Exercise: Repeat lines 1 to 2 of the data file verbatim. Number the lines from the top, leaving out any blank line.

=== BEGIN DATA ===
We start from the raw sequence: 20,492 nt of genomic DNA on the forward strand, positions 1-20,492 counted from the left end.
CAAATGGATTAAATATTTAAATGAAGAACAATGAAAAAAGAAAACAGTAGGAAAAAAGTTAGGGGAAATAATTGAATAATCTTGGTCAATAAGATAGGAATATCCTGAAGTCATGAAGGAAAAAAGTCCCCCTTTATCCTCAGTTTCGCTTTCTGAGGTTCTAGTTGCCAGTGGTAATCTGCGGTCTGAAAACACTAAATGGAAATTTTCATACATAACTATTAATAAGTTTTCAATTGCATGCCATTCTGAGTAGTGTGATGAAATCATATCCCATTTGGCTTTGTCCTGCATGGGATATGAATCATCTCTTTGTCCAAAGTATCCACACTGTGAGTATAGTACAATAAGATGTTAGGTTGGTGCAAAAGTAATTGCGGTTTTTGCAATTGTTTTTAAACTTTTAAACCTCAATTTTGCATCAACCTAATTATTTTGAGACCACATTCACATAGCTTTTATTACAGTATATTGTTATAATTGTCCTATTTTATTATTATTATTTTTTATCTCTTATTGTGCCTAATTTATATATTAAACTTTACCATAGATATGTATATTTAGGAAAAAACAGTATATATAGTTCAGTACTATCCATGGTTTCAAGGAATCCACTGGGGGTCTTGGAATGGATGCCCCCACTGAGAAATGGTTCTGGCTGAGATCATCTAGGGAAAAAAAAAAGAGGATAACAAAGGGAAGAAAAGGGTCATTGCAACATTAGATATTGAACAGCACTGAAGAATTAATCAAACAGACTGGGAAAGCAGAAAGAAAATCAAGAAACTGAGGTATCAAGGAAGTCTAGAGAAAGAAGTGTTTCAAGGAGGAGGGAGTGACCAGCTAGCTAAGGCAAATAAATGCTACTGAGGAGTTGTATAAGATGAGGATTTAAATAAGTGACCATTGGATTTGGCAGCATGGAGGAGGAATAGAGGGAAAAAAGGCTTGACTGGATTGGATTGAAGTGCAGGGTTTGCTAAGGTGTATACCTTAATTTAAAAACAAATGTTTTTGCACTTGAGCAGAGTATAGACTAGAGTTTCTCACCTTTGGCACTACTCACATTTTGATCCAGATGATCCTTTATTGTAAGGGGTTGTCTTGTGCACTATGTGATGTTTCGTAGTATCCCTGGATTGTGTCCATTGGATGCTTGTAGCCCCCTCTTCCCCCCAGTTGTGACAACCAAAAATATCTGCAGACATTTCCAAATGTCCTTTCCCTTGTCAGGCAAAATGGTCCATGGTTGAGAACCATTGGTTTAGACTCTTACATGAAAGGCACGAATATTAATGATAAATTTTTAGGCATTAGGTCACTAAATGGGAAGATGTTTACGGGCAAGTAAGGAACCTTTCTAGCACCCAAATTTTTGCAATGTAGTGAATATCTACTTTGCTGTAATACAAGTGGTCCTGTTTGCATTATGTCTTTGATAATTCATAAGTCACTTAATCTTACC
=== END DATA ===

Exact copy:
We start from the raw sequence: 20,492 nt of genomic DNA on the forward strand, positions 1-20,492 counted from the left end.
CAAATGGATTAAATATTTAAATGAAGAACAATGAAAAAAGAAAACAGTAGGAAAAAAGTTAGGGGAAATAATTGAATAATCTTGGTCAATAAGATAGGAATATCCTGAAGTCATGAAGGAAAAAAGTCCCCCTTTATCCTCAGTTTCGCTTTCTGAGGTTCTAGTTGCCAGTGGTAATCTGCGGTCTGAAAACACTAAATGGAAATTTTCATACATAACTATTAATAAGTTTTCAATTGCATGCCATTCTGAGTAGTGTGATGAAATCATATCCCATTTGGCTTTGTCCTGCATGGGATATGAATCATCTCTTTGTCCAAAGTATCCACACTGTGAGTATAGTACAATAAGATGTTAGGTTGGTGCAAAAGTAATTGCGGTTTTTGCAATTGTTTTTAAACTTTTAAACCTCAATTTTGCATCAACCTAATTATTTTGAGACCACATTCACATAGCTTTTATTACAGTATATTGTTATAATTGTCCTATTTTATTATTATTATTTTTTATCTCTTATTGTGCCTAATTTATATATTAAACTTTACCATAGATATGTATATTTAGGAAAAAACAGTATATATAGTTCAGTACTATCCATGGTTTCAAGGAATCCACTGGGGGTCTTGGAATGGATGCCCCCACTGAGAAATGGTTCTGGCTGAGATCATCTAGGGAAAAAAAAAAGAGGATAACAAAGGGAAGAAAAGGGTCATTGCAACATTAGATATTGAACAGCACTGAAGAATTAATCAAACAGACTGGGAAAGCAGAAAGAAAATCAAGAAACTGAGGTATCAAGGAAGTCTAGAGAAAGAAGTGTTTCAAGGAGGAGGGAGTGACCAGCTAGCTAAGGCAAATAAATGCTACTGAGGAGTTGTATAAGATGAGGATTTAAATAAGTGACCATTGGATTTGGCAGCATGGAGGAGGAATAGAGGGAAAAAAGGCTTGACTGGATTGGATTGAAGTGCAGGGTTTGCTAAGGTGTATACCTTAATTTAAAAACAAATGTTTTTGCACTTGAGCAGAGTATAGACTAGAGTTTCTCACCTTTGGCACTACTCACATTTTGATCCAGATGATCCTTTATTGTAAGGGGTTGTCTTGTGCACTATGTGATGTTTCGTAGTATCCCTGGATTGTGTCCATTGGATGCTTGTAGCCCCCTCTTCCCCCCAGTTGTGACAACCAAAAATATCTGCAGACATTTCCAAATGTCCTTTCCCTTGTCAGGCAAAATGGTCCATGGTTGAGAACCATTGGTTTAGACTCTTACATGAAAGGCACGAATATTAATGATAAATTTTTAGGCATTAGGTCACTAAATGGGAAGATGTTTACGGGCAAGTAAGGAACCTTTCTAGCACCCAAATTTTTGCAATGTAGTGAATATCTACTTTGCTGTAATACAAGTGGTCCTGTTTGCATTATGTCTTTGATAATTCATAAGTCACTTAATCTTACC